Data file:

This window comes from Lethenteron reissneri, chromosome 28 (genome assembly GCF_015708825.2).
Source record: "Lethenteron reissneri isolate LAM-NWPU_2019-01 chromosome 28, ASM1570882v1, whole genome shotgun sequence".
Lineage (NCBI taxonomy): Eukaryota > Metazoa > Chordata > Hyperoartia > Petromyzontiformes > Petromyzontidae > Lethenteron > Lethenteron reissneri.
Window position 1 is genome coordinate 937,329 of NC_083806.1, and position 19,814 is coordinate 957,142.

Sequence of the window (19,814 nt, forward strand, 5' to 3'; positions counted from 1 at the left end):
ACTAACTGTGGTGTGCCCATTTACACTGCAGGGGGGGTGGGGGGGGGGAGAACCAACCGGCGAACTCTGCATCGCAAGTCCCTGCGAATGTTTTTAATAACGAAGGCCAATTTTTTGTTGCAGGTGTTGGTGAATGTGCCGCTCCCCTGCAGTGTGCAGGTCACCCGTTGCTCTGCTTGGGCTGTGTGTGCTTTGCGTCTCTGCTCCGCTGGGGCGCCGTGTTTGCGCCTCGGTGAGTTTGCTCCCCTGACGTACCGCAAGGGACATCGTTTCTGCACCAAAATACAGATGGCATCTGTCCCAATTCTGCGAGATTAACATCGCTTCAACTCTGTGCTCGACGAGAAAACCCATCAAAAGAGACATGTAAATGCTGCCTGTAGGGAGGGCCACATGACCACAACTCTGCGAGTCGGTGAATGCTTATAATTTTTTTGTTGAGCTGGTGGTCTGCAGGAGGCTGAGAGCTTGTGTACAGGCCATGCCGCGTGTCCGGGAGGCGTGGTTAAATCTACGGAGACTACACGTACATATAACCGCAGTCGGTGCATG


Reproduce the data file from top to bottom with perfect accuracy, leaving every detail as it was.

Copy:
This window comes from Lethenteron reissneri, chromosome 28 (genome assembly GCF_015708825.2).
Source record: "Lethenteron reissneri isolate LAM-NWPU_2019-01 chromosome 28, ASM1570882v1, whole genome shotgun sequence".
Lineage (NCBI taxonomy): Eukaryota > Metazoa > Chordata > Hyperoartia > Petromyzontiformes > Petromyzontidae > Lethenteron > Lethenteron reissneri.
Window position 1 is genome coordinate 937,329 of NC_083806.1, and position 19,814 is coordinate 957,142.

Sequence of the window (19,814 nt, forward strand, 5' to 3'; positions counted from 1 at the left end):
ACTAACTGTGGTGTGCCCATTTACACTGCAGGGGGGGTGGGGGGGGGGAGAACCAACCGGCGAACTCTGCATCGCAAGTCCCTGCGAATGTTTTTAATAACGAAGGCCAATTTTTTGTTGCAGGTGTTGGTGAATGTGCCGCTCCCCTGCAGTGTGCAGGTCACCCGTTGCTCTGCTTGGGCTGTGTGTGCTTTGCGTCTCTGCTCCGCTGGGGCGCCGTGTTTGCGCCTCGGTGAGTTTGCTCCCCTGACGTACCGCAAGGGACATCGTTTCTGCACCAAAATACAGATGGCATCTGTCCCAATTCTGCGAGATTAACATCGCTTCAACTCTGTGCTCGACGAGAAAACCCATCAAAAGAGACATGTAAATGCTGCCTGTAGGGAGGGCCACATGACCACAACTCTGCGAGTCGGTGAATGCTTATAATTTTTTTGTTGAGCTGGTGGTCTGCAGGAGGCTGAGAGCTTGTGTACAGGCCATGCCGCGTGTCCGGGAGGCGTGGTTAAATCTACGGAGACTACACGTACATATAACCGCAGTCGGTGCATG